The laced varieties are particularly striking, and some of the most popular variations of the region. A popular and stunning variety is the blue laced wyandotte which has unusual blue/grey laced feathers. Many keepers would agree that blue laced Wyandottes are one of the most photogenic chooks out there! You may that their blue laced exterior means they also lay blue eggs - sadly not! They actually lay large brown eggs. 

Care

Wyandottes are generally quite self sufficient birds. Their particularly feathery and fluffy behind can be a problem, as droppings occasionally causes a mess - so if this becomes a problem, a quick trim of the feathers should fix it right up.

Fresh water and nutritious feed should always be available to them, as should a safe and secure chicken coop where they can roost and lay their eggs.

silver-laced-wyandotte-eating

Health Issues

Wyandottes don’t have any health issues particular to their breed, and their health should be treated as well as any average chicken. Regular worming is great for keeping parasites at bay, as well as vaccinations if necessary.

Hardiness

The Wyandotte is egg-ceptionally hardy in cold winter conditions. This is due to their heavy weight and feathering. Therefore, you shouldn’t have too much of a problem if it gets a bit nippy! As long as they have a well ventilated coop to shelter in, your flock will be comfortable and happy.

Why We Love Them!

Wyandottes are spectacular, hardy birds that supply us with great backyard companionship and fresh eggs all year round. There are so many colour varieties to choose from, and all are visually striking - we wish we could have one of every colour!

Whether you think Wyandottes are the breed for you, or are considering the many other possible chooks for your flock, it can be eggtremely confusing and difficult to make the best decision for you and your family.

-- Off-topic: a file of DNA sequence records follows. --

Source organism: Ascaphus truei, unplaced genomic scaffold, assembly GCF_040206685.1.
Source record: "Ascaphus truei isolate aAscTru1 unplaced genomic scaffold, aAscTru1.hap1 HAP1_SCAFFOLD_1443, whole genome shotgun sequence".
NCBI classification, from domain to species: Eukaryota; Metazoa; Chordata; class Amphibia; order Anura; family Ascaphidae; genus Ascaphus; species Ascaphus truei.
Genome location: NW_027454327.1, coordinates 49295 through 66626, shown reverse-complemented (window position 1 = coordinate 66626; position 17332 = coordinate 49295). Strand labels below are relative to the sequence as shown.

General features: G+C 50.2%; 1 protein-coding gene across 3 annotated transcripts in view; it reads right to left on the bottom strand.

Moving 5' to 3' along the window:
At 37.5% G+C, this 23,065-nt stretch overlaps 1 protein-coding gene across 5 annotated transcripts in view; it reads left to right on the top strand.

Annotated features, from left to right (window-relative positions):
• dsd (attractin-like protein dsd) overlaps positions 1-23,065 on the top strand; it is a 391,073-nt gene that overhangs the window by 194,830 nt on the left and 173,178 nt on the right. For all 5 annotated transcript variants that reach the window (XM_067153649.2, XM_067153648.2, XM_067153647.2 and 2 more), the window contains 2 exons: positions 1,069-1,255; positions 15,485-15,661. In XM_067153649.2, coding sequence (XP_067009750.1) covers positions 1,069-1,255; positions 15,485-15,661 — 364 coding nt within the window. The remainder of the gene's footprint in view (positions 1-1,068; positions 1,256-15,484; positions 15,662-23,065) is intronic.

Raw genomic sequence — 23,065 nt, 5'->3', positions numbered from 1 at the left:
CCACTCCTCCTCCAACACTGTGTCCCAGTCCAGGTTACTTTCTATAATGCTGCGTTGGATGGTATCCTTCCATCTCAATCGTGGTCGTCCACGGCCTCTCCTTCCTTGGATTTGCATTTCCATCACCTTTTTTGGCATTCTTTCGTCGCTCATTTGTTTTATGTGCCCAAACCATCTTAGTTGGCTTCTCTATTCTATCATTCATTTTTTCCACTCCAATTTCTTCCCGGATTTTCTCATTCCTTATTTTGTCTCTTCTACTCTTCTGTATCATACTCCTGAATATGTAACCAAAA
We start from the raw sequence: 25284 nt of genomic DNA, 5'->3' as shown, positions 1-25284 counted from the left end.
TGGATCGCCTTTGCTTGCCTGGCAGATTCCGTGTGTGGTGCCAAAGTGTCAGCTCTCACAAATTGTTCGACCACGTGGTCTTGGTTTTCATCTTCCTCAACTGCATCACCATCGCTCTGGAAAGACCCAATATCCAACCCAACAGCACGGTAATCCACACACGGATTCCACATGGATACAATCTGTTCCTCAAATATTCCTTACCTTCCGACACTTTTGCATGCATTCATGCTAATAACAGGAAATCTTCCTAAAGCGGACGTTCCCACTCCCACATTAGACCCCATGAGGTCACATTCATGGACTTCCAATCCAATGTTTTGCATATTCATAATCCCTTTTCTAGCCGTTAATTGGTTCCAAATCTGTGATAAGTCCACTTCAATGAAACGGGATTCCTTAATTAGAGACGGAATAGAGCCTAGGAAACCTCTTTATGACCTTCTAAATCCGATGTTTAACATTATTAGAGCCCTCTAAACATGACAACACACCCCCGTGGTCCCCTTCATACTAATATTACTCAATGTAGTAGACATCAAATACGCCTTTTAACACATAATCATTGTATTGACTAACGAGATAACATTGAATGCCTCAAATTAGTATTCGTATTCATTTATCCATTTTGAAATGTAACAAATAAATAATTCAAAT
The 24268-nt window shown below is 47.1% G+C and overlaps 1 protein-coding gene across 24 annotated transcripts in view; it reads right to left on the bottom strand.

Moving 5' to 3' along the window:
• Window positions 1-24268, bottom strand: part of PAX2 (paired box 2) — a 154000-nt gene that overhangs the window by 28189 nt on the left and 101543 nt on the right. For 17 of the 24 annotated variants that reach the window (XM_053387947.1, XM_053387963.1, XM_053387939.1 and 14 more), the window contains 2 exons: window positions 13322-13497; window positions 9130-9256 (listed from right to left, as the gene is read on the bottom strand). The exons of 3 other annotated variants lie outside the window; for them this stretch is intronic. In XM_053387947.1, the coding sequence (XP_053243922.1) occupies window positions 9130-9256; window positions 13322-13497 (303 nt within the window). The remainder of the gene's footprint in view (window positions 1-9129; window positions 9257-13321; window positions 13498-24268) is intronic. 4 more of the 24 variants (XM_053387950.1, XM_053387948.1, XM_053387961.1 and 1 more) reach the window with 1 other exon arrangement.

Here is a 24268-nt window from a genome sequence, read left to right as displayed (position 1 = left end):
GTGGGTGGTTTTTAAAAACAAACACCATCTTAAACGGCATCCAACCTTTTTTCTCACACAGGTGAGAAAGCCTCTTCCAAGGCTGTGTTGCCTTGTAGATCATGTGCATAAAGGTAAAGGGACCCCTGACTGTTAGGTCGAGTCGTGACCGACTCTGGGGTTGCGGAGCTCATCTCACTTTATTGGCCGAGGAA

Cluckily, our friends over at Chickenpedia have created an amazing Chicken Breeds Course. This extensive online course shares useful advice on choosing the right chickens for you as well as size & frequency of eggs laid. You’ll even learn about their individual personalities, and be able to use their family-friendly compatibility scale through this well-structured program. It really is a great way to find your perfect backyard buddies which is why I highly recommend them to all of my readers! The courses are beginner-friendly and filled with vital information to help you raise a happy, healthy flock.

As chicken keepers, we want to do an eggcellent job when caring for our feathered friends, but many of us struggle to handle chicken health or behavior issues, especially in the first few years of having a flock. Chickenpedia have a full range of comprehensive online courses that cover everything you didn’t know you need to know and then some more! From healthcare to raising baby chicks to feeding and behavior, that’ll give you the knowledge and confidence to successfully look after your chickens.

As a member, you will get access to ALL their fantastic courses. So, no need to wing it, become a confident chicken keeper. Click here to check out Chickenpedia today and be sure to use my discount code (BOKBOK50), to receive 50% off!

Sources and further reading